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The desert is magical. The sky is bigger and bluer and more desolate. The landscape mirrors it in browns and greys, rocks and roots and ragged edges punctuating the flatness. It rolls and shimmers, tricks your eyes and alters distances. This place attracts all kinds of washed out hippies and hikers, LA bombshells taking selfies on long stretches of asphalt and weathered old men aching to warm up their joints. It’s amazing and terrifying all at once.

On our drive down to Joshua Tree, a monumental storm soaked California, making for dramatic horizons over Tehachapi Pass and through Lancaster. My nerves grew the further south we drove (I did not prepare for a rainy camping trip). The wind whipped our tent across the sand and the squirrels ate all of our Doritos, but we stayed dry, per the desert’s promises. Maybe my point here is be prepared for anything when camping in California in March – you never know what nature will throw your way.

We stayed in Jumbo Rocks Campground, which is basically a huge playground for adults. Take note – I only booked the site a month and a half in advance, which is quite late by California National Park standards. Still, there were lines of people every morning at the front of the campground, waiting to see if a campsite would open up. All you need to do is plan maybe a month out, and you too could have a place to sleep in Joshua Tree! Alas, those SoCal folks can’t plan, and still feel entitled to a campsite. Other notes – no water anywhere in the park and no flush toilets at the campground. Bring a couple 5 gallon jugs, wet wipes, etc etc.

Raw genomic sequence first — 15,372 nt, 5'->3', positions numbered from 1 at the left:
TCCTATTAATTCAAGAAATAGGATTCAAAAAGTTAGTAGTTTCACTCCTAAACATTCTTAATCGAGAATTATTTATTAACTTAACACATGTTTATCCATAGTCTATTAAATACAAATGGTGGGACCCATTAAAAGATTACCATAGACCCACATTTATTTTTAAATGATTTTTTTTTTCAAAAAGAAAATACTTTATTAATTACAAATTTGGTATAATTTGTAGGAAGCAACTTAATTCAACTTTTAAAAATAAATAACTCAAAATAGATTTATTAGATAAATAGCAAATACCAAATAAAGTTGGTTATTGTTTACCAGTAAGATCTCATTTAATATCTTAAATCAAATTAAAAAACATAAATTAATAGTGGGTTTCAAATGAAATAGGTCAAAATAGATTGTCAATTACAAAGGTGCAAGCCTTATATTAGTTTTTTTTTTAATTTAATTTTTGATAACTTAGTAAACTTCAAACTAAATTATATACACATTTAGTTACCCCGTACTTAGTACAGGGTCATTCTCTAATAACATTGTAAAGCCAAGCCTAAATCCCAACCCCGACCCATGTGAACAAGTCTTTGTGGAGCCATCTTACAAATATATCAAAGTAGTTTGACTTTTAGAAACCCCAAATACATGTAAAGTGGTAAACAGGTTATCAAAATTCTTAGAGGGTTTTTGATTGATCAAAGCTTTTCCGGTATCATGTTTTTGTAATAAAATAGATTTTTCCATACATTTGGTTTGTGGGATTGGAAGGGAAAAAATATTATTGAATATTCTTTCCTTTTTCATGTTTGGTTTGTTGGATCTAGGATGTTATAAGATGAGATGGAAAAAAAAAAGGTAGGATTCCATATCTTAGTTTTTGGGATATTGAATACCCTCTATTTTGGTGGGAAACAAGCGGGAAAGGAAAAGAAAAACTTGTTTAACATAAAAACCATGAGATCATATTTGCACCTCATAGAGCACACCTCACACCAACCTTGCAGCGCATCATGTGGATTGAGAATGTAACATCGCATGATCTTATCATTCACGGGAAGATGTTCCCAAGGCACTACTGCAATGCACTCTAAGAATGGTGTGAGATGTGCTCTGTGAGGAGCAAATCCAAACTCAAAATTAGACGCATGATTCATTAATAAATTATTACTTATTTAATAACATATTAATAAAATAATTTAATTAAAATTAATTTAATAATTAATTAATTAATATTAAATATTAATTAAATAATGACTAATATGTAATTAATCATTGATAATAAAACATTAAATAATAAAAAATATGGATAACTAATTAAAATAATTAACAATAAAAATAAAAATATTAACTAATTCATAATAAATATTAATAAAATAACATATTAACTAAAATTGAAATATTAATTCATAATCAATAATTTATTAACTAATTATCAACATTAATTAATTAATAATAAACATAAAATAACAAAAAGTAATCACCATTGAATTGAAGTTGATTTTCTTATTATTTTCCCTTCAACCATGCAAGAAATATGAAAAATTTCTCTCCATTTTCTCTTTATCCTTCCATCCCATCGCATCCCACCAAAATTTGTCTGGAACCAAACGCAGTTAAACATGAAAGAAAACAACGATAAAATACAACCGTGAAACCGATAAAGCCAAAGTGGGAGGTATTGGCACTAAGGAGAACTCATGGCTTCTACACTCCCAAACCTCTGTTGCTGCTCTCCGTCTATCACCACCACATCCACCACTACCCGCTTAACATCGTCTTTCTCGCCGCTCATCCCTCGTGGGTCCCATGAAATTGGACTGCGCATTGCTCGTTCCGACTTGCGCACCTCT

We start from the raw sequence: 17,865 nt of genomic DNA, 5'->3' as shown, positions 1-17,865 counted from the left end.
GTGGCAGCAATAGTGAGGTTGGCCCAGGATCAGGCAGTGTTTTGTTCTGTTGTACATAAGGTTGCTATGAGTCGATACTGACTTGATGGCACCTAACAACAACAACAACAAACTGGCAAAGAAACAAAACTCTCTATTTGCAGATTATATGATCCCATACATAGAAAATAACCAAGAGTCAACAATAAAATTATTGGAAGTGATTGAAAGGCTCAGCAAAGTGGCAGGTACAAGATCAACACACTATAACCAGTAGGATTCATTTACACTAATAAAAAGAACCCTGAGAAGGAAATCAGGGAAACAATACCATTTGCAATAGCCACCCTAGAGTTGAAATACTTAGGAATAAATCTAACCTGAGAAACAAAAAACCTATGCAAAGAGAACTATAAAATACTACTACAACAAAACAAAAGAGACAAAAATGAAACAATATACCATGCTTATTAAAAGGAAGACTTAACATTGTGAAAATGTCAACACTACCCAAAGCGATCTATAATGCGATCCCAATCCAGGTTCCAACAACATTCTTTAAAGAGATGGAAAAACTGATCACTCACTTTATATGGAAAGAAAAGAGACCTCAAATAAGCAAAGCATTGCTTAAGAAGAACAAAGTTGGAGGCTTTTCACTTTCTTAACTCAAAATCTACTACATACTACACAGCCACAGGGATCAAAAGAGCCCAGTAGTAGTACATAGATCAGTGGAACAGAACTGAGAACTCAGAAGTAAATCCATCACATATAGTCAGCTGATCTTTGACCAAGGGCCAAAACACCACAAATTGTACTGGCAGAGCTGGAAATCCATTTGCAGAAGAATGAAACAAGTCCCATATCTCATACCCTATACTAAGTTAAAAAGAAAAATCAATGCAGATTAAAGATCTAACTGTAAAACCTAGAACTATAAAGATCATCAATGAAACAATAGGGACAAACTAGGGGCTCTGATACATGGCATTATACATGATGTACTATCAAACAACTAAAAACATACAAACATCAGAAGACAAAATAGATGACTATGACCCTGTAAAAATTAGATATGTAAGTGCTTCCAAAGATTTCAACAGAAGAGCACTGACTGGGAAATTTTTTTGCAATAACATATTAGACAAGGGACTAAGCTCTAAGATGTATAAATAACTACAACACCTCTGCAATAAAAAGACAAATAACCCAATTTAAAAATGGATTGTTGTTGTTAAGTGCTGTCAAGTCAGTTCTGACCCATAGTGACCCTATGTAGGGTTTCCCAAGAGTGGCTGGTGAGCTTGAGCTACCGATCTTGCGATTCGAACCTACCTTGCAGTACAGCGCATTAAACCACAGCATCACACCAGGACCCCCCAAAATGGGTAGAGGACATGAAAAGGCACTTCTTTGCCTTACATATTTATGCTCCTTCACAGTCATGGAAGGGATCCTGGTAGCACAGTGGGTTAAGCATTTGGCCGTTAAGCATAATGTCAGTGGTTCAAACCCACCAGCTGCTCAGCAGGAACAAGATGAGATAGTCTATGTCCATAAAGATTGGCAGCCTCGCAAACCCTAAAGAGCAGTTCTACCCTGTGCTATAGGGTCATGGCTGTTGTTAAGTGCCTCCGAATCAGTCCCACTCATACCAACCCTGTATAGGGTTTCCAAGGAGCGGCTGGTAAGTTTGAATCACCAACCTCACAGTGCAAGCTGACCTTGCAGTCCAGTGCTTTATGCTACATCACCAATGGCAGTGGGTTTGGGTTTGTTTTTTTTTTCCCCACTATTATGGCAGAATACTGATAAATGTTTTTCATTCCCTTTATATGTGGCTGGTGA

Two of my camp-mates were avid rock climbers, and we spent much of our time wandering around big boulders and pretending we could climb (it’s much harder to boulder outside than in a rock gym). I attempted a grand total of 3 routes, and mostly admired the trees and landscape and wandered around with a goofy grin on my face. The desert does that to people. Some easy good rock climbing spots we found:

The hikes were alright – I think everyone goes to Joshua Tree just to take photos and/or rock climb. That said, when we got our asses out of bed early enough, the desert was beautiful in the early morning light (or late afternoon). Especially after a rainstorm, with big bulbous clouds skittering across the sky. A few fun hikes we did, when we weren’t hopping around the rocks with beer:

  • Skull Rock Nature Trail (1.8 miles) – I know nature trails get a bad name because they are ‘easy’, but this was right outside of our campsite and was a beautiful introduction to the topography of the park.
  • Hidden Valley Nature Trail (1 mile) – see comments above, except in Hidden Valley you get to ogle rock climbers doing insane shit.